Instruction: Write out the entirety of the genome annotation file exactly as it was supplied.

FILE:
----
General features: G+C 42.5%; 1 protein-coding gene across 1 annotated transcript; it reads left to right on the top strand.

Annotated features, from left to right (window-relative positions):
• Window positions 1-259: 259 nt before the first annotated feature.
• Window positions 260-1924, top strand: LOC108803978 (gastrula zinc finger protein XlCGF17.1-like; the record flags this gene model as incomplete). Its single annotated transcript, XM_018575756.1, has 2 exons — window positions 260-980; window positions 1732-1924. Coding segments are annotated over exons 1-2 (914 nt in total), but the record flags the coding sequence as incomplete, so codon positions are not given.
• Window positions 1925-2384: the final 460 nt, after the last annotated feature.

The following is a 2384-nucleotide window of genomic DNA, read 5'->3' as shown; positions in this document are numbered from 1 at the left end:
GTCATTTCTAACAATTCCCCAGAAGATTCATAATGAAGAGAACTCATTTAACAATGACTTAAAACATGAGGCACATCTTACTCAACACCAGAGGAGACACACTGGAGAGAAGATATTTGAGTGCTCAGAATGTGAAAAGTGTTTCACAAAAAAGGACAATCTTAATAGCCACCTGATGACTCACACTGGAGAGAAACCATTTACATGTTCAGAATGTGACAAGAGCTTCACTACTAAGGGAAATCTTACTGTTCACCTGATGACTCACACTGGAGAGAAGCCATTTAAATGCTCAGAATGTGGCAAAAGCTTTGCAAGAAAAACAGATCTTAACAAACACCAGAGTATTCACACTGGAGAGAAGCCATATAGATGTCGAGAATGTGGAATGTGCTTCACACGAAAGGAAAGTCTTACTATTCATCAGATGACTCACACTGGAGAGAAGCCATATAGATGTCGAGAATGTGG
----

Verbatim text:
General features: G+C 42.5%; 1 protein-coding gene across 1 annotated transcript; it reads left to right on the top strand.

Annotated features, from left to right (window-relative positions):
• Window positions 1-259: 259 nt before the first annotated feature.
• Window positions 260-1924, top strand: LOC108803978 (gastrula zinc finger protein XlCGF17.1-like; the record flags this gene model as incomplete). Its single annotated transcript, XM_018575756.1, has 2 exons — window positions 260-980; window positions 1732-1924. Coding segments are annotated over exons 1-2 (914 nt in total), but the record flags the coding sequence as incomplete, so codon positions are not given.
• Window positions 1925-2384: the final 460 nt, after the last annotated feature.

The following is a 2384-nucleotide window of genomic DNA, read 5'->3' as shown; positions in this document are numbered from 1 at the left end:
GTCATTTCTAACAATTCCCCAGAAGATTCATAATGAAGAGAACTCATTTAACAATGACTTAAAACATGAGGCACATCTTACTCAACACCAGAGGAGACACACTGGAGAGAAGATATTTGAGTGCTCAGAATGTGAAAAGTGTTTCACAAAAAAGGACAATCTTAATAGCCACCTGATGACTCACACTGGAGAGAAACCATTTACATGTTCAGAATGTGACAAGAGCTTCACTACTAAGGGAAATCTTACTGTTCACCTGATGACTCACACTGGAGAGAAGCCATTTAAATGCTCAGAATGTGGCAAAAGCTTTGCAAGAAAAACAGATCTTAACAAACACCAGAGTATTCACACTGGAGAGAAGCCATATAGATGTCGAGAATGTGGAATGTGCTTCACACGAAAGGAAAGTCTTACTATTCATCAGATGACTCACACTGGAGAGAAGCCATATAGATGTCGAGAATGTGG